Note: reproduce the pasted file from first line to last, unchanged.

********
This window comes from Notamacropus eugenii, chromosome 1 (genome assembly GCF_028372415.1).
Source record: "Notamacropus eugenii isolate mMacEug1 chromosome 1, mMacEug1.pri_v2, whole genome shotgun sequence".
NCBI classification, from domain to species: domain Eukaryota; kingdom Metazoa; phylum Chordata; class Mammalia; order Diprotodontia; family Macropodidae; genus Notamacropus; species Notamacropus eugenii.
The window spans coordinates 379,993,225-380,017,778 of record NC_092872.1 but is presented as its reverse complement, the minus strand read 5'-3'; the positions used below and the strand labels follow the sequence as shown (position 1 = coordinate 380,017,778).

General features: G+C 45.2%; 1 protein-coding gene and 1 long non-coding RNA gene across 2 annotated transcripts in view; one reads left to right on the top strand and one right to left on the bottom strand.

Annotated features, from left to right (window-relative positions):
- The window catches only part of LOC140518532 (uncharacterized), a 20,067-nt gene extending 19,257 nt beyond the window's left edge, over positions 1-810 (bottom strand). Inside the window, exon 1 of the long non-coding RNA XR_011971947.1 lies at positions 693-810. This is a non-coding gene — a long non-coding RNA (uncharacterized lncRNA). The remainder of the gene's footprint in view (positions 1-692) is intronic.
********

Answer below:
This window comes from Notamacropus eugenii, chromosome 1 (genome assembly GCF_028372415.1).
Source record: "Notamacropus eugenii isolate mMacEug1 chromosome 1, mMacEug1.pri_v2, whole genome shotgun sequence".
NCBI classification, from domain to species: domain Eukaryota; kingdom Metazoa; phylum Chordata; class Mammalia; order Diprotodontia; family Macropodidae; genus Notamacropus; species Notamacropus eugenii.
The window spans coordinates 379,993,225-380,017,778 of record NC_092872.1 but is presented as its reverse complement, the minus strand read 5'-3'; the positions used below and the strand labels follow the sequence as shown (position 1 = coordinate 380,017,778).

General features: G+C 45.2%; 1 protein-coding gene and 1 long non-coding RNA gene across 2 annotated transcripts in view; one reads left to right on the top strand and one right to left on the bottom strand.

Annotated features, from left to right (window-relative positions):
- The window catches only part of LOC140518532 (uncharacterized), a 20,067-nt gene extending 19,257 nt beyond the window's left edge, over positions 1-810 (bottom strand). Inside the window, exon 1 of the long non-coding RNA XR_011971947.1 lies at positions 693-810. This is a non-coding gene — a long non-coding RNA (uncharacterized lncRNA). The remainder of the gene's footprint in view (positions 1-692) is intronic.